Proponents say the Contract was revolutionary in its commitment to offering specific legislation for a vote, describing in detail the precise plan of the Congressional Representatives, last achieved during the 1918 Congressional election had been run broadly on a national level. Furthermore, its provisions represented the view of many conservative Republicans on the issues of shrinking the size of government, promoting lower taxes and greater entrepreneurial activity, and both tort reform and welfare reform.

In 2014, historian John Steele Gordon, writing in The American, an online magazine published by the American Enterprise Institute, said that "(t)he main reason (for the Republican victory in 1994) was surely the Contract with America..." in part because it "nationalized the election, making it one of reform versus business as usual. The people voted for reform."[4] He said that the Contract "turned out to be a brilliant political ploy. The contract tuned in to the American electorate’s deep yearning for reform in Washington, a yearning that had expressed itself in the elections of both (U.S. Presidents) Jimmy Carter and Ronald Reagan."[4]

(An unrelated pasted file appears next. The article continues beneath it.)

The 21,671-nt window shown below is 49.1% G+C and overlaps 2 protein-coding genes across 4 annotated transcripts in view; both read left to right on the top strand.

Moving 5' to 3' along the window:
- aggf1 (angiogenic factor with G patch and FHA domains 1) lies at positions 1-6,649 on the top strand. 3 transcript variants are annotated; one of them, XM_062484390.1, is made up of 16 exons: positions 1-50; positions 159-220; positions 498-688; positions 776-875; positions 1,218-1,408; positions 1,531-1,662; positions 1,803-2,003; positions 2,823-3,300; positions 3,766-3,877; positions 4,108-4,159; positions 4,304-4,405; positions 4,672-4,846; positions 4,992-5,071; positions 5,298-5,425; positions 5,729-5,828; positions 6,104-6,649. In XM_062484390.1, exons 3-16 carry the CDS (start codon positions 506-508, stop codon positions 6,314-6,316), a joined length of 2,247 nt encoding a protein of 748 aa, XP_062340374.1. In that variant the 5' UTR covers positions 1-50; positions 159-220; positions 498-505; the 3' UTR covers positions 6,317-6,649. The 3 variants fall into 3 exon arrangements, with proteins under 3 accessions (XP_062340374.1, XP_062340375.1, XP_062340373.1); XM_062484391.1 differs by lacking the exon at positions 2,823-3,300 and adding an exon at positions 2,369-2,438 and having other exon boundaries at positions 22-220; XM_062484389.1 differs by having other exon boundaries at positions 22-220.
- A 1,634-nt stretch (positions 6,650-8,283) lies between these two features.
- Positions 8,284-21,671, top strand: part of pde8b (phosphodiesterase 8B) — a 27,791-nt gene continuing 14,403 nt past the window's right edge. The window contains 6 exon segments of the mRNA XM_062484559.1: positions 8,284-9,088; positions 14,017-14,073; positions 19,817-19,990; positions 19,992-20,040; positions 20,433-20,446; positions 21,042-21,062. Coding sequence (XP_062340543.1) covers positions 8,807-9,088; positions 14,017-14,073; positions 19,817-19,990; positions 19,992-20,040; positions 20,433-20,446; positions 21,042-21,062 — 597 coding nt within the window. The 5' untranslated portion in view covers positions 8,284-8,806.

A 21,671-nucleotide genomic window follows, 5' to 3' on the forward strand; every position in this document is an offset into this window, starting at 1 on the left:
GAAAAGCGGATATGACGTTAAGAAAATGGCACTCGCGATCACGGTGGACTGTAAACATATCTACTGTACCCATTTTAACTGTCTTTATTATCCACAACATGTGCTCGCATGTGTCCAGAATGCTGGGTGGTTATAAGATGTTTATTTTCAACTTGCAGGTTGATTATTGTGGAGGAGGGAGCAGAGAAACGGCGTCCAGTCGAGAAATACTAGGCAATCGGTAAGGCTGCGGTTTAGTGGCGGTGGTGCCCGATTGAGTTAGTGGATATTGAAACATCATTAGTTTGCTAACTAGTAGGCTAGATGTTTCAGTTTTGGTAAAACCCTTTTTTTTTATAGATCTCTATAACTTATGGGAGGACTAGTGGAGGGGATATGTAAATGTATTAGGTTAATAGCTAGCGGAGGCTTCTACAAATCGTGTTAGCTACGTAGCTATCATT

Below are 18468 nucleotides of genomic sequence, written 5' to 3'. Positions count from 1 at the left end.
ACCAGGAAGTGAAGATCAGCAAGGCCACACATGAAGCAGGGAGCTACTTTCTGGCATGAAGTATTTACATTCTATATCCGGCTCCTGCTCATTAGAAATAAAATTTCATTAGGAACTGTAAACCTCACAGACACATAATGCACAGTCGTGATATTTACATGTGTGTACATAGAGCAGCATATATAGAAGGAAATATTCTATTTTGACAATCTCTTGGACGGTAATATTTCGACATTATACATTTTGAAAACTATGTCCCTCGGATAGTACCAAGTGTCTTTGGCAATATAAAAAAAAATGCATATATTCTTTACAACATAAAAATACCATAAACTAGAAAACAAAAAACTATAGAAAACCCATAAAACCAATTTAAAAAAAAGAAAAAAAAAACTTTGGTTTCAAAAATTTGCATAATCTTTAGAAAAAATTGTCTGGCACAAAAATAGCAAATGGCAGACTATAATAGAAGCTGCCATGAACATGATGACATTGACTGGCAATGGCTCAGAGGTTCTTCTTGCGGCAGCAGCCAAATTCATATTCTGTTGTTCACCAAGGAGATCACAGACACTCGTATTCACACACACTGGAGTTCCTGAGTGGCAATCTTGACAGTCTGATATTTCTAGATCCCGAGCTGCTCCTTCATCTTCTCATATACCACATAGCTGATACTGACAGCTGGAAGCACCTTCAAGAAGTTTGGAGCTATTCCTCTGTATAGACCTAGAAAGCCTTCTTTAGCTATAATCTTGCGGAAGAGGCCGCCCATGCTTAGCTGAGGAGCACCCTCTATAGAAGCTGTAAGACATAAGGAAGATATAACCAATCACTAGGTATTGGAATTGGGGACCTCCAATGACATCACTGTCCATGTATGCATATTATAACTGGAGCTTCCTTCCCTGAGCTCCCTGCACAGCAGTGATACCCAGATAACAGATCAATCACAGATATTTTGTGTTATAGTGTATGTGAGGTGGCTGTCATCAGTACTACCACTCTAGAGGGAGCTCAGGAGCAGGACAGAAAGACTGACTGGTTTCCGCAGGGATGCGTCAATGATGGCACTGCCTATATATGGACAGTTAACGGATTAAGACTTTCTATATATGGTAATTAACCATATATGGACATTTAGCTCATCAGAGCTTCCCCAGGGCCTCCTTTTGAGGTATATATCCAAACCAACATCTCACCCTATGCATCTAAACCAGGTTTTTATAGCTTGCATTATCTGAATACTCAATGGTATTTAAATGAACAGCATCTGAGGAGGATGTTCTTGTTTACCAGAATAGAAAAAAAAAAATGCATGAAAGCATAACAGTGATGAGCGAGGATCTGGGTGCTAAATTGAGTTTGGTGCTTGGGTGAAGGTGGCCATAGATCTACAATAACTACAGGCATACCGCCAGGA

1. ^ Republicans gained six seats in the regularly-scheduled elections and picked up another two seats via special elections.
  2. ^ a b Busch, Andrew (1999). Horses in Midstream. University of Pittsburgh Press. pp. 164–172.
  3. ^ "Statistics of the Congressional Election of November 8, 1994" (PDF). U.S. House of Reps, Office of the Clerk. Retrieved 10 April 2017.
  4. ^ a b Gordon, John Steele (May 16, 2014). "Time for a New Contract with America". The American. American Enterprise Institute. Retrieved 19 August 2014.

Further reading

This page was last edited on 26 August 2022, at 22:03